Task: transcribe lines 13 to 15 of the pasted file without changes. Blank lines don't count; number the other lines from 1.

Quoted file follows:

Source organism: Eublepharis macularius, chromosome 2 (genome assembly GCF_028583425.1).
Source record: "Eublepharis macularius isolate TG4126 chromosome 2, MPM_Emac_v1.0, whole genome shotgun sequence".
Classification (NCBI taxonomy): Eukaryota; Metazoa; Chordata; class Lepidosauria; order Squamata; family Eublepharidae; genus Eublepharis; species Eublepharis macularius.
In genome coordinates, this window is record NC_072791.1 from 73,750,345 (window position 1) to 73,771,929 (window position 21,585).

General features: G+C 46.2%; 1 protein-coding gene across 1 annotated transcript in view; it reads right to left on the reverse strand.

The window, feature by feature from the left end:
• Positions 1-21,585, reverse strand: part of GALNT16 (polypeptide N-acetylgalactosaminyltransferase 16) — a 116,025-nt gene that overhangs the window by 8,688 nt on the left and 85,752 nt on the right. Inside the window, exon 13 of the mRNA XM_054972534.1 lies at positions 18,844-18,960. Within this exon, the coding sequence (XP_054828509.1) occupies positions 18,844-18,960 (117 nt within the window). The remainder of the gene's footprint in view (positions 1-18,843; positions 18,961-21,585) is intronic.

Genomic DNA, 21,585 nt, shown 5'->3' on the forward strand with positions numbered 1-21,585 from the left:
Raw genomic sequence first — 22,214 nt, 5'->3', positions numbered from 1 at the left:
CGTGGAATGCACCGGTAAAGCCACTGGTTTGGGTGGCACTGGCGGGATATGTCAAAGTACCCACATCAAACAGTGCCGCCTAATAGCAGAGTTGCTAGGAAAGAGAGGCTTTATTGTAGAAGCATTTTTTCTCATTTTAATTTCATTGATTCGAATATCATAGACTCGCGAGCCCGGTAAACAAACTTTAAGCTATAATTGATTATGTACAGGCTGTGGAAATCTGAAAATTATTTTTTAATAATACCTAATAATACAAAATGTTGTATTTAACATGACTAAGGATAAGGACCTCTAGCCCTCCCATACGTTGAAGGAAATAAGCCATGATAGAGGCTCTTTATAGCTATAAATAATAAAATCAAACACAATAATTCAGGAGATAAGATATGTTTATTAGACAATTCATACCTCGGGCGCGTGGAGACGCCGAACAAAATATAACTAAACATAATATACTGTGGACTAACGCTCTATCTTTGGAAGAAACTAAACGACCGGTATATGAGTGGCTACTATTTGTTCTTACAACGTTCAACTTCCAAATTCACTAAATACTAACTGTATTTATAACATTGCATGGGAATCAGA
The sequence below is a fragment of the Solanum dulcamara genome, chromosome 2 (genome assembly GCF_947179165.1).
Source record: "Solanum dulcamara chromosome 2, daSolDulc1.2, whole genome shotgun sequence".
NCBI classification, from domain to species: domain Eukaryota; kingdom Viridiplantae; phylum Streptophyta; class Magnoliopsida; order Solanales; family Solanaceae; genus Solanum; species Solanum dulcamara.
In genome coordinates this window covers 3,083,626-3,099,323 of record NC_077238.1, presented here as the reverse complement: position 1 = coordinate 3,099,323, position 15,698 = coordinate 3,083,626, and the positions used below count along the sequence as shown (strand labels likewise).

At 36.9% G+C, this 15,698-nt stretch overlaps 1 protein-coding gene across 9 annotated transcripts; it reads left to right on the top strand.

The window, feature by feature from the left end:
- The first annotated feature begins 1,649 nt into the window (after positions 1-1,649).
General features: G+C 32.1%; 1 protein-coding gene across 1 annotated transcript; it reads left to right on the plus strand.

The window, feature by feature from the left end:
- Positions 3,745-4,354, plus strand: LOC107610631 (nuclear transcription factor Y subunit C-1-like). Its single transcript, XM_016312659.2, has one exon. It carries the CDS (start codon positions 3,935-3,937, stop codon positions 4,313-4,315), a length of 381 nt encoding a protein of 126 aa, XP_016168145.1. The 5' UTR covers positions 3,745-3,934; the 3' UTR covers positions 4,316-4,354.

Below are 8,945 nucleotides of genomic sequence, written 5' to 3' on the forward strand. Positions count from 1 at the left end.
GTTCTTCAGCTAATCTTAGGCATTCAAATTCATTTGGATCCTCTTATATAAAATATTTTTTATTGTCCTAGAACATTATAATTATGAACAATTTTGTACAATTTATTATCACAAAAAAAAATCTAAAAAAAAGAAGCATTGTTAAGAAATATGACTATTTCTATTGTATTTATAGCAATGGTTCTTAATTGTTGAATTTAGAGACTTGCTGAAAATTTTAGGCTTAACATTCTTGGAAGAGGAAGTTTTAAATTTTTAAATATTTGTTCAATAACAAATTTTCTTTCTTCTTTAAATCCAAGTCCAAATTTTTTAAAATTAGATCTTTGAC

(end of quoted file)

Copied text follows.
NCBI classification, from domain to species: domain Eukaryota; kingdom Viridiplantae; phylum Streptophyta; class Magnoliopsida; order Solanales; family Solanaceae; genus Solanum; species Solanum dulcamara.
In genome coordinates this window covers 3,083,626-3,099,323 of record NC_077238.1, presented here as the reverse complement: position 1 = coordinate 3,099,323, position 15,698 = coordinate 3,083,626, and the positions used below count along the sequence as shown (strand labels likewise).

At 36.9% G+C, this 15,698-nt stretch overlaps 1 protein-coding gene across 9 annotated transcripts; it reads left to right on the top strand.